In our flesh, in our insecurity, in our anxiety, we know very well what we should be doing. And we hate the fact that our will sides more often with our flesh than it does with our mind, where we have stored what we know is true.
But should is really where the beauty lies. We cannot escape the indicatives and the imperatives. The Scriptures are full of should statements, so to hate should is to hate what God has told us in this wonderful letter of love to his children.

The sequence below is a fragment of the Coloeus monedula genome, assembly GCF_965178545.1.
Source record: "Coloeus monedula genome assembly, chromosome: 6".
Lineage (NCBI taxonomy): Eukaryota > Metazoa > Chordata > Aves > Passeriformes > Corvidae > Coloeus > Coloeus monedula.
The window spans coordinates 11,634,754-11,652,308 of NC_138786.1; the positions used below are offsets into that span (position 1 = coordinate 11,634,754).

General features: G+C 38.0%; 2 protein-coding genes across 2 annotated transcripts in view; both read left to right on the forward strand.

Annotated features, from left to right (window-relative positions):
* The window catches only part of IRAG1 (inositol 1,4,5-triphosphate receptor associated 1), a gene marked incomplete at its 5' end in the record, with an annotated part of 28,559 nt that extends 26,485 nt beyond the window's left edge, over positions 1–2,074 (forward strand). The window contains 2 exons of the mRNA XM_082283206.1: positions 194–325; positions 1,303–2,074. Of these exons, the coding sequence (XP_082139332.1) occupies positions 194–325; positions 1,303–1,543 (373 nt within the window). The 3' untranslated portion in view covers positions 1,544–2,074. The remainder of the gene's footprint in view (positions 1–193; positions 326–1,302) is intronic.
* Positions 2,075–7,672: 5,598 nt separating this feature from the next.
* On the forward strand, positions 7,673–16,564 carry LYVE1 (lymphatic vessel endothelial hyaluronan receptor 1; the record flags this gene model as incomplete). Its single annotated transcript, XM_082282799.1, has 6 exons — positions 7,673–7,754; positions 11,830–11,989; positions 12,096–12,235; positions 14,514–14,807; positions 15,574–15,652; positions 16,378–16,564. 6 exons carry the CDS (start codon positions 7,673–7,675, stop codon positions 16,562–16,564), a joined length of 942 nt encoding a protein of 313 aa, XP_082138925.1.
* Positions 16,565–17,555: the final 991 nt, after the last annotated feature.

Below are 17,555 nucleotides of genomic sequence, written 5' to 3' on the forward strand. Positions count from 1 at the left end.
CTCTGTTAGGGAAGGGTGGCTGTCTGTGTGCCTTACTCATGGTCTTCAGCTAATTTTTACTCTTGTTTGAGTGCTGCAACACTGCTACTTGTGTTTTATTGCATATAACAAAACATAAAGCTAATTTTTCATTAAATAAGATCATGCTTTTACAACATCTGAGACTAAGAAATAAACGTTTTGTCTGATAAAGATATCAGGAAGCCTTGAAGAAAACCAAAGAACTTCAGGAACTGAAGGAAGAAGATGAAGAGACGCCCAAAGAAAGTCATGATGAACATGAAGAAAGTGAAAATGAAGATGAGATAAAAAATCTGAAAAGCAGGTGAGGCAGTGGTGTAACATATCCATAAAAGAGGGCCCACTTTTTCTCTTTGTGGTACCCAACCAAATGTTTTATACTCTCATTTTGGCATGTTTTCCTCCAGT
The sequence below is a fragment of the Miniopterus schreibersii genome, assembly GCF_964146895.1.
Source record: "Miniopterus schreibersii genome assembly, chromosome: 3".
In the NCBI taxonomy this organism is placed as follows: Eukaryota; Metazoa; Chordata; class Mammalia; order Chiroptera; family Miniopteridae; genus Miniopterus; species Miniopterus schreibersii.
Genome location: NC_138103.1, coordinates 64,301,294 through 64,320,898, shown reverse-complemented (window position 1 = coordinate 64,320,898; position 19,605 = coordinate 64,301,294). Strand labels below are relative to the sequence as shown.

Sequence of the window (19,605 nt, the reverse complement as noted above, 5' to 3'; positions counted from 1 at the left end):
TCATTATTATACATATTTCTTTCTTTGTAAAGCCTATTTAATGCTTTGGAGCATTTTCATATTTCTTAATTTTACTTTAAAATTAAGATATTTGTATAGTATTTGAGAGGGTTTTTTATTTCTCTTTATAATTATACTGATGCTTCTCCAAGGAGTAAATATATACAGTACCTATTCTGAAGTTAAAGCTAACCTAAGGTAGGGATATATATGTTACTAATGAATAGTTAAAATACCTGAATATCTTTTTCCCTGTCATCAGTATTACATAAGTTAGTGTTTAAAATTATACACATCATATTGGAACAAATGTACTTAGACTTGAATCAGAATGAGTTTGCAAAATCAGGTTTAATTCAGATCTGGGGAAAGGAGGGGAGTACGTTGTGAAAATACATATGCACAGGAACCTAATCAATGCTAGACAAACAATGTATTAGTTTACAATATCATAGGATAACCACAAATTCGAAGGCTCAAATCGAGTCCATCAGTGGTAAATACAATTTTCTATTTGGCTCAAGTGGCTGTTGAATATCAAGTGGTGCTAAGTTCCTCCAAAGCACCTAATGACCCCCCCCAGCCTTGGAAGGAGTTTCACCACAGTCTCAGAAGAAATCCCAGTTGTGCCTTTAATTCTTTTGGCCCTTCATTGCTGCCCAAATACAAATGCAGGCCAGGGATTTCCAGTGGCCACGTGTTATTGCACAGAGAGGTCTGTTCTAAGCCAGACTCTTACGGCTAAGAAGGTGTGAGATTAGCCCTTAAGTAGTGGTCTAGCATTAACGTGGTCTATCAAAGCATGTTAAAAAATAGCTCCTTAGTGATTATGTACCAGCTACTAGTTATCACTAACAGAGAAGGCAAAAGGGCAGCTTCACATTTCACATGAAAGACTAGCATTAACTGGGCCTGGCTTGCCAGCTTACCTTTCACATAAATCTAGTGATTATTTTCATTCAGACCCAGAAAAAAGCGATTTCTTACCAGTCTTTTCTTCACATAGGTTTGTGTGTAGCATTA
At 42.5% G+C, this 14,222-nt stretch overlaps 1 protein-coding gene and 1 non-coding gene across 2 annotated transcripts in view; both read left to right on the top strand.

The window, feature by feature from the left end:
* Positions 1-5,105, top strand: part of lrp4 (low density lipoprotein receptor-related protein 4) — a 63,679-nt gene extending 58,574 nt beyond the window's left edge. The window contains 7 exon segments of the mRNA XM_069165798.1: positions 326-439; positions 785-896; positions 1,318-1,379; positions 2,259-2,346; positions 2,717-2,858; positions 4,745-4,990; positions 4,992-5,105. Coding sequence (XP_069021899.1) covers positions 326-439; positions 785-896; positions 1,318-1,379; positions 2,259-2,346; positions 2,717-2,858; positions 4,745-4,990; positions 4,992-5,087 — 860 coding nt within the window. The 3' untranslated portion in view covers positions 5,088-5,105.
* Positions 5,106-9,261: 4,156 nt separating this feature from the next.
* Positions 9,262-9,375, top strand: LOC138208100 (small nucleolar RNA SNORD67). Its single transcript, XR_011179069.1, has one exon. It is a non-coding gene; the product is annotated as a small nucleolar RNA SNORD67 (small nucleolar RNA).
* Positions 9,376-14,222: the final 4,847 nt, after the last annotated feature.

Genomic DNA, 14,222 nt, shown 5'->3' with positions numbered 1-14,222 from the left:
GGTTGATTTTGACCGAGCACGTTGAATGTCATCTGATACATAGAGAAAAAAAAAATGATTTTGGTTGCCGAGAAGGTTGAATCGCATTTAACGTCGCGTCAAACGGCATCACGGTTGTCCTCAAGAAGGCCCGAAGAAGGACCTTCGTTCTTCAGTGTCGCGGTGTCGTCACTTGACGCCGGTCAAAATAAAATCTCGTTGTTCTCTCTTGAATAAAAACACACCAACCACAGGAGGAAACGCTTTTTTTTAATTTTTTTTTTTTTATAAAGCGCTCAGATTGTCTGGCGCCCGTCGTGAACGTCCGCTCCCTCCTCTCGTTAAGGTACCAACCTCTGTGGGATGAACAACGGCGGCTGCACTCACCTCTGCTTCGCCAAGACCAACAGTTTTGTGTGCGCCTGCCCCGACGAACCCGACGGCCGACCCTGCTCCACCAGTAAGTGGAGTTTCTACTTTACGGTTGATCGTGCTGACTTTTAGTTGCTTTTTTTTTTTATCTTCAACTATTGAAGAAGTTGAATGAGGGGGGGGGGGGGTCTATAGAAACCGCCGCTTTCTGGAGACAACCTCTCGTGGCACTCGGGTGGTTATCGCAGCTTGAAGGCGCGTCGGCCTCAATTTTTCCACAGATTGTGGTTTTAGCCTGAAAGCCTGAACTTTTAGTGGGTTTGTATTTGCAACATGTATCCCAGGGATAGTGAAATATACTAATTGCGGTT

Should is there because of could.
In this time of confusion, sorrow, and unrest, when many of us may have forgotten what it’s like to sing with the brethren in worship, there is one thing that binds believers together. We are all learning the same words of the song we will sing together on Mount Zion. Our study doesn’t include traditional methods of voice instruction—no scales or enunciation practice. When we serve one another in Christ through the sanctifying work of the Spirit, we leave behind the distinctions that divide. We lay aside our prejudices and idols; we build harmonies and practice heavenly graces that rise up to God’s ears as ethereal melodies. (This post originally appeared at Servants of Grace.)